PETRA (البترا)

We spend one day exploring ancient Petra, which lies half-hidden in the wind-blown landscape in southern Jordan. It is often deemed one of the most beautiful archaeological sites in the world. Inhabited since prehistoric times, this Nabataean caravan city, situated between the Red Sea and the Dead Sea, was an important crossroads between Arabia, Egypt, and Syria-Phoenicia. Petra is half-built, half-carved into the rock, surrounded by mountains riddled with passages and gorges. It is one of the world’s most famous archaeological sites, where ancient Eastern traditions blend with Hellenistic architecture. Although Petra is huge, archaeologists believe that 85% of the city is yet to be discovered.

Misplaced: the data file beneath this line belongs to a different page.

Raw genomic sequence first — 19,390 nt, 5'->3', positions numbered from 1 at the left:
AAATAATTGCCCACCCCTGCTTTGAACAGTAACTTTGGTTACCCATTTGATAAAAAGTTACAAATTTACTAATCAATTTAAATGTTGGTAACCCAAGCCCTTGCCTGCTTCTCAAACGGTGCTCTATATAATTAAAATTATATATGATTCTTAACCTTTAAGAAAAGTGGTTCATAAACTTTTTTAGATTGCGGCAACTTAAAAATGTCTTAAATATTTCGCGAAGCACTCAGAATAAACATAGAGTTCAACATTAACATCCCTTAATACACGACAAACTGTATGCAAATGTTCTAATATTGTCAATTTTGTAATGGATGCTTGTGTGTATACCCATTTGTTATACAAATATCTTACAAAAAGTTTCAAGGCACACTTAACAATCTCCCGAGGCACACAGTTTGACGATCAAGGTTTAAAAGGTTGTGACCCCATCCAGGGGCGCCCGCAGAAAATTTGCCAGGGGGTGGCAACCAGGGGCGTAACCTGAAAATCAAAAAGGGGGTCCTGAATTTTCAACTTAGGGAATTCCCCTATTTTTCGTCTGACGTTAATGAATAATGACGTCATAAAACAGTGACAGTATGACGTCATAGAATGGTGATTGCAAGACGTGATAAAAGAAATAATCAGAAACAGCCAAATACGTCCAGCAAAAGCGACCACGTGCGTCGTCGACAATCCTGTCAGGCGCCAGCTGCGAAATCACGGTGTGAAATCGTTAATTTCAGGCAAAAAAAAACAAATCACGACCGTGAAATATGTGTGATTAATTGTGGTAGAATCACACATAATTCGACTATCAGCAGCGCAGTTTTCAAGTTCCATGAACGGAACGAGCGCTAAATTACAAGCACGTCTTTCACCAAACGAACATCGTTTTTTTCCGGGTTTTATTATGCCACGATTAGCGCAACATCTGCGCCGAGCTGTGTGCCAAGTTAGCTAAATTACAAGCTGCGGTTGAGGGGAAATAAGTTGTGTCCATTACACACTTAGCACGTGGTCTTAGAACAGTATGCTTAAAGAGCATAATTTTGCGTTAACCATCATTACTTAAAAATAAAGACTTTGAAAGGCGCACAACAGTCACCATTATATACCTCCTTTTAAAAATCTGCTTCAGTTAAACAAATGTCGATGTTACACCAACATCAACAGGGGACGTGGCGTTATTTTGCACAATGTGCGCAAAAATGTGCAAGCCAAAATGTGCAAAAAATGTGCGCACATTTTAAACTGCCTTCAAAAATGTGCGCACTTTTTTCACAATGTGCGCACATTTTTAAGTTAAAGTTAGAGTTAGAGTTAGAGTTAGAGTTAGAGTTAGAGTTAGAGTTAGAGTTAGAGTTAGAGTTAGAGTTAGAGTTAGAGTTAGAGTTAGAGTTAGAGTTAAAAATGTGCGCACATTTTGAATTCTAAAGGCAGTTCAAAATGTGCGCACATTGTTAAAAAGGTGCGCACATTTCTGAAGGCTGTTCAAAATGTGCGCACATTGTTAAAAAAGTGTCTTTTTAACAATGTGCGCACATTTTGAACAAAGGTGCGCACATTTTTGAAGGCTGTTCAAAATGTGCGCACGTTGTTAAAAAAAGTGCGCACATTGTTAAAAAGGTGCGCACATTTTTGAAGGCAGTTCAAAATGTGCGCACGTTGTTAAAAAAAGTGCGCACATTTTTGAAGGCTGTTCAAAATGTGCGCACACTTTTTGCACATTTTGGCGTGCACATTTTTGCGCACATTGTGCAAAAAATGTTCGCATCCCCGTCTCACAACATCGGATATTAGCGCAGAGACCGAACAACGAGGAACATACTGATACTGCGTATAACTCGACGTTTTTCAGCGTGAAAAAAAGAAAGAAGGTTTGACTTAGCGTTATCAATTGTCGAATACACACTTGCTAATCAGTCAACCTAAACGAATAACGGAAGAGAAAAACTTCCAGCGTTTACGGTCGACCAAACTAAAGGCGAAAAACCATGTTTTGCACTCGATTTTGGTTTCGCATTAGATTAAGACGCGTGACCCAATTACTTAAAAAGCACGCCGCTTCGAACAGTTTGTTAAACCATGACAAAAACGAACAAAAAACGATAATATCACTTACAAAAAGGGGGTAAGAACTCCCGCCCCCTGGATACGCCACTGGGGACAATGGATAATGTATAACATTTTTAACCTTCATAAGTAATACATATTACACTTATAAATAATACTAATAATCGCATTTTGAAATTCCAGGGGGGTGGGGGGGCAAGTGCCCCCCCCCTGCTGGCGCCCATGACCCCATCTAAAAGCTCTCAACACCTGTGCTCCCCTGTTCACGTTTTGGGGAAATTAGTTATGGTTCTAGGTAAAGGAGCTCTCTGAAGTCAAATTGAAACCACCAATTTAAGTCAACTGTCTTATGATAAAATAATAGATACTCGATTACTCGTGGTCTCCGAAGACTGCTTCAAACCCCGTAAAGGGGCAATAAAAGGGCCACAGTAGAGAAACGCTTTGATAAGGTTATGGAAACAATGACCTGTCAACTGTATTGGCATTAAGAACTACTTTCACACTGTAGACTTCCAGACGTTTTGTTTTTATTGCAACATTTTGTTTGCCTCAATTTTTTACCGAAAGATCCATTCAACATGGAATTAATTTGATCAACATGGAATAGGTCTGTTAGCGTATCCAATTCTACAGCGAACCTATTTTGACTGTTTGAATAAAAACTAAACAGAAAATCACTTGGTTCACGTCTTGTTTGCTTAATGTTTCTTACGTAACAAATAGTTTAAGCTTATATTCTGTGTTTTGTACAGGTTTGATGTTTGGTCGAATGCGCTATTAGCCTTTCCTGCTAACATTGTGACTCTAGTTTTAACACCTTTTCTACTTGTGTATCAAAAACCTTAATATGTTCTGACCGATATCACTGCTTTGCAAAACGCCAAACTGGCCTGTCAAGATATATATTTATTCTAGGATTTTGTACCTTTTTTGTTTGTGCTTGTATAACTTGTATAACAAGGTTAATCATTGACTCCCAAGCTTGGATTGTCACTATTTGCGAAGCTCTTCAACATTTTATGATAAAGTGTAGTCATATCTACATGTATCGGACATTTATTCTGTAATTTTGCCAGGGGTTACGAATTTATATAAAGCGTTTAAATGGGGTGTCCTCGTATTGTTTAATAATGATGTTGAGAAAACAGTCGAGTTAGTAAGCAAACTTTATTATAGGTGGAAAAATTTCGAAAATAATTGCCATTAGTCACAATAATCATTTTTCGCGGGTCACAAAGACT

Carved directly into vibrant red, white, pink, and sandstone cliff faces, the prehistoric city was “lost” to the Western world for hundreds of years. Petra was once a thriving trading center and the capital of the Nabataean empire between 400 BC and AD 106. Before they were conquered and absorbed into the Roman Empire, the Nabataeans controlled a vast tract of the Middle East from modern-day Israel and Jordan into the northern Arabian peninsula. The remains of their innovative water capture, storage, transport, and irrigation networks are still found throughout this area. For centuries, the city sat empty and in near ruin. Only in the early 1800s did John Lewis Burckhardt disguise himself in Bedouin costume and infiltrate the mysterious locale.

Parking location – Wadi Musa: 30.327201N 35.468254E (🚻)